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Discussion Starter #1
So the load development with the Hornady 168 grain A-Max is going well. I have 500 rounds of new Lake City brass ( bagged and sold as American Eagle 7.62x51) that I sized, and chamfered on Saturday. Thankfully I did not need to trim all those, every case was right at 2.007", just a little over trim-to length.
I tried Varget powder, which has been the best I've tried in my heavy barrel Remington, and got the load of 40.4 grains to group 3/4" inch out of the GSR for 5 shots at 100 yards. This load is several grains less than the ones I previously worked up, because I'm now using thicker Military brass, instead of Nosler brass.
I had bought several boxes of A-Max bullets and had high hopes for them as they are advertised to be an expanding hunting bullet suitable for deer, but made with a Match jacket. I never got them to shoot satisfactory out of my Rem 700 Varmint, but it seems the GSR likes them. I also tried the SST's out of the Remington and did not get good results, but my Mini-30's shoot great with the .311 diameter SST's. I will stick with Hornady and Sierra H.P. Match bullets for the Remington.
And as my stash of Varget is getting low with no more to be had as of late, next I'll try some 4895, as it seems to be in stock in every store around here. Last pic is the view from my range back towards town.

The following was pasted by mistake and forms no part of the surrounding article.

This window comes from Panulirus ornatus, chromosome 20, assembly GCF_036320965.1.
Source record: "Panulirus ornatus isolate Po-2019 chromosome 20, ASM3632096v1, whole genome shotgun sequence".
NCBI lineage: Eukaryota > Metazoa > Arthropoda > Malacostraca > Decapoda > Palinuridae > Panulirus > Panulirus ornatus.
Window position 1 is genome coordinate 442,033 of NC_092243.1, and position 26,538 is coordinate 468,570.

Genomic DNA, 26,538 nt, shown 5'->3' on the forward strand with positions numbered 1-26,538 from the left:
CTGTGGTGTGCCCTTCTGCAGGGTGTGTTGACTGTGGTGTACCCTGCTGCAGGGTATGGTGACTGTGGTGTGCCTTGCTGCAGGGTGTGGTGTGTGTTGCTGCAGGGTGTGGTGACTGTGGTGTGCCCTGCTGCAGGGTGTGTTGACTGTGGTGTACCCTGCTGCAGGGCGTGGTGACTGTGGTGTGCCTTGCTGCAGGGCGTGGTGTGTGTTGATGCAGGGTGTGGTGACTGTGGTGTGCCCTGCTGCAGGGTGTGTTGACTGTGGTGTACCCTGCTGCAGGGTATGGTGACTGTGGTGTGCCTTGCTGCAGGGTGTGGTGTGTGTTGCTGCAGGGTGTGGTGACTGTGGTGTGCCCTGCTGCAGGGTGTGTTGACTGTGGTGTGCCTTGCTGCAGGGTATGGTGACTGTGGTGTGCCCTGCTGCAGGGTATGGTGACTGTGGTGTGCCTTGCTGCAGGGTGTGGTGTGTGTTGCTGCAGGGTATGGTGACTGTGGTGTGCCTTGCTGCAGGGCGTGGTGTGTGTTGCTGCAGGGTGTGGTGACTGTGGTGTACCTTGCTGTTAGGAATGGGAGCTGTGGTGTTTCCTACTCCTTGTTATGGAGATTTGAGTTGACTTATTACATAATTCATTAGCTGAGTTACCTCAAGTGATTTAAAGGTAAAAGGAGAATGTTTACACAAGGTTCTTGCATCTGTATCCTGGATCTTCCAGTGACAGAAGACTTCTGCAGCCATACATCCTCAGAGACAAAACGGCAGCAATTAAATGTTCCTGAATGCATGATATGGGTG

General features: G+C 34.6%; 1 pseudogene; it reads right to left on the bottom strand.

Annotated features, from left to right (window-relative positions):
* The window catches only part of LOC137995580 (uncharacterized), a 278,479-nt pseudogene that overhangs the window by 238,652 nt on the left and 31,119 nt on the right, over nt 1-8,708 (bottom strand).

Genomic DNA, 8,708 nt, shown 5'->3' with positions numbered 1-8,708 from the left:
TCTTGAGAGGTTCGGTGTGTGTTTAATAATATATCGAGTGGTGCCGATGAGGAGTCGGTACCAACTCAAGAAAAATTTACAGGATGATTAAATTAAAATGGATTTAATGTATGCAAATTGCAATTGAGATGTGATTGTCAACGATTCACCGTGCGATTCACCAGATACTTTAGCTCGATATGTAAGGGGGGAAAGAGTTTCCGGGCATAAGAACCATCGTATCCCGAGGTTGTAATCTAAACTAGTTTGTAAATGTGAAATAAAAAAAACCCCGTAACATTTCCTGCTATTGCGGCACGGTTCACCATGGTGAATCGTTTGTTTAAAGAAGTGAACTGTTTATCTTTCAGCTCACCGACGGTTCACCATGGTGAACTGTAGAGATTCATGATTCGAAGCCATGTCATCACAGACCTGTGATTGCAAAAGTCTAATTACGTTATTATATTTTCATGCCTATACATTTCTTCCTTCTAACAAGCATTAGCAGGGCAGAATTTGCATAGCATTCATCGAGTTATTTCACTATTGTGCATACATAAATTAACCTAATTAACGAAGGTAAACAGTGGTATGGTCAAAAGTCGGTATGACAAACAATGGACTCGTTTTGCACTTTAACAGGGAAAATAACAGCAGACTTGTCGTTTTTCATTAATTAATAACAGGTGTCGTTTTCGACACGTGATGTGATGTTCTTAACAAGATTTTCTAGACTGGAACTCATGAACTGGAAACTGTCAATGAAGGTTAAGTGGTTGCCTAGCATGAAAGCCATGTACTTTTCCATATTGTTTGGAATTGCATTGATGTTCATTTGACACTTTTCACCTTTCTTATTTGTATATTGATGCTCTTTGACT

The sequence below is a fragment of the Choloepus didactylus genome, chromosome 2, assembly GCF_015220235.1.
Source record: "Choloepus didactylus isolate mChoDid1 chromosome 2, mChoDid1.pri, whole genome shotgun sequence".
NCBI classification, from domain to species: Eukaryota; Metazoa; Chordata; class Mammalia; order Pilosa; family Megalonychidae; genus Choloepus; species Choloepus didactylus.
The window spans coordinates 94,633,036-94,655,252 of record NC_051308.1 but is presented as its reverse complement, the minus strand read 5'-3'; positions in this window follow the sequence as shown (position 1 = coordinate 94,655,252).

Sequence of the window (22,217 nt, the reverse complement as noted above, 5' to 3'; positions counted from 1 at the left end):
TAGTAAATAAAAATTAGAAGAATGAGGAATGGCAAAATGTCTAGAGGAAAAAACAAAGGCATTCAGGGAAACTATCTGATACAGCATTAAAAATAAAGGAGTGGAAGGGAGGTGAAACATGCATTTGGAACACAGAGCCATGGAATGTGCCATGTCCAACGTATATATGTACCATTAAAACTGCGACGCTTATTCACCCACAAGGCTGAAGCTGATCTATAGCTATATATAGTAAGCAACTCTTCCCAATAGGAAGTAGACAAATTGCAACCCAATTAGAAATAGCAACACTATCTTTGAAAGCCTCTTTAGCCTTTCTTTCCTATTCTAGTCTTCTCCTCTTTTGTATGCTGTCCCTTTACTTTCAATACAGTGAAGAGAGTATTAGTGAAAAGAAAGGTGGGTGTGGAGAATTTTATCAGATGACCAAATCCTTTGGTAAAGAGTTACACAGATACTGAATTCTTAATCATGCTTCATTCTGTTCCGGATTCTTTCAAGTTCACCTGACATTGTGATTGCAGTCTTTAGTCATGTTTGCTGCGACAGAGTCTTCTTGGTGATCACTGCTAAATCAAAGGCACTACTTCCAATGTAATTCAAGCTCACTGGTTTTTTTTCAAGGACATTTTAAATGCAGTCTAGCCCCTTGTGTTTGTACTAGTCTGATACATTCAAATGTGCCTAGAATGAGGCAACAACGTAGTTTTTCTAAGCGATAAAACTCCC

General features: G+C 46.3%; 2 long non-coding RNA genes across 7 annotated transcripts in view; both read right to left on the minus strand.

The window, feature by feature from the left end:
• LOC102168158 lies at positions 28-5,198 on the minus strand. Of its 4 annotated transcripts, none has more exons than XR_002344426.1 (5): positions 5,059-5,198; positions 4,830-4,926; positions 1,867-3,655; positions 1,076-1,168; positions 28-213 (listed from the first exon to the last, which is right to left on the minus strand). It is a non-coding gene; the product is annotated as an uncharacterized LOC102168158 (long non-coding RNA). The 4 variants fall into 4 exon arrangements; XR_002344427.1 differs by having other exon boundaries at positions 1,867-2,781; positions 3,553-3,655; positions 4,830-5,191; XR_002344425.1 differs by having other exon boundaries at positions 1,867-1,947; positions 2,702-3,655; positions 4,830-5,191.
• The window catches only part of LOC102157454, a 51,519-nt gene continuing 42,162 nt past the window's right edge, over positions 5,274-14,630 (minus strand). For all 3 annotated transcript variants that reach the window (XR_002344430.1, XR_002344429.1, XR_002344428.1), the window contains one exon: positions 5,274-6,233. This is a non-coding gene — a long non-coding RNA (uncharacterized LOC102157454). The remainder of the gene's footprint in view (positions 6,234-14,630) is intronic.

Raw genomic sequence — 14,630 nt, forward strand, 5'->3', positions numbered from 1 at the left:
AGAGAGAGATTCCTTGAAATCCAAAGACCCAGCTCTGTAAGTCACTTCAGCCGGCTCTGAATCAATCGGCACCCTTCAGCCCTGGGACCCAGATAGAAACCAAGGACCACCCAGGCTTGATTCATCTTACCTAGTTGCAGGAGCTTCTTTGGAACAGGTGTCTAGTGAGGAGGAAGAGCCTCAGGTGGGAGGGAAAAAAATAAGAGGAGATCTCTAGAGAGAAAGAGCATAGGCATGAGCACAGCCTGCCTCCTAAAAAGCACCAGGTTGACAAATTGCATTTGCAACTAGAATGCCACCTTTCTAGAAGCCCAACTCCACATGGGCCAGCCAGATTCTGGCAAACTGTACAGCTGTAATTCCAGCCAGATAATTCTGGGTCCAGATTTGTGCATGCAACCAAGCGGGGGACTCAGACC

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I have also experimented with the Hornady 168 gr A-MAX. Many reloads. Lots of data. Didn't really care for it and didn't get the grouping I thought it was capable of.
I now reload a Remington 165 gr. BTSP projectile, crimped on the cannelure in front of either 45.2 or 46.0 gr of Varget in my 18" Stainless GSR.
At work right now, so don't have the part number of the projectile.
Sub-minute groups all day long with a 2~7X EER Leatherwood out to 400yds.
A little more than that out to about 600. I attribute some of that to old eyes and the 7x scope. Need to swap out to 12x for me to poke 600 consistently with the GSR.

Personal preference, But I try to stay away from military brass in anything other than my Springfield 30-06.
Even then, I only use it for range work.
Seems to be a lot of inconsistencies in wall and web thickness between mfg. to be consistent in long range shooting. Inconsistent chamber pressures.
Not too much, but a bit more work getting the crimped primer pockets ready for reload.
As much shooting as I do, it's easier to just push the military brass off to the side.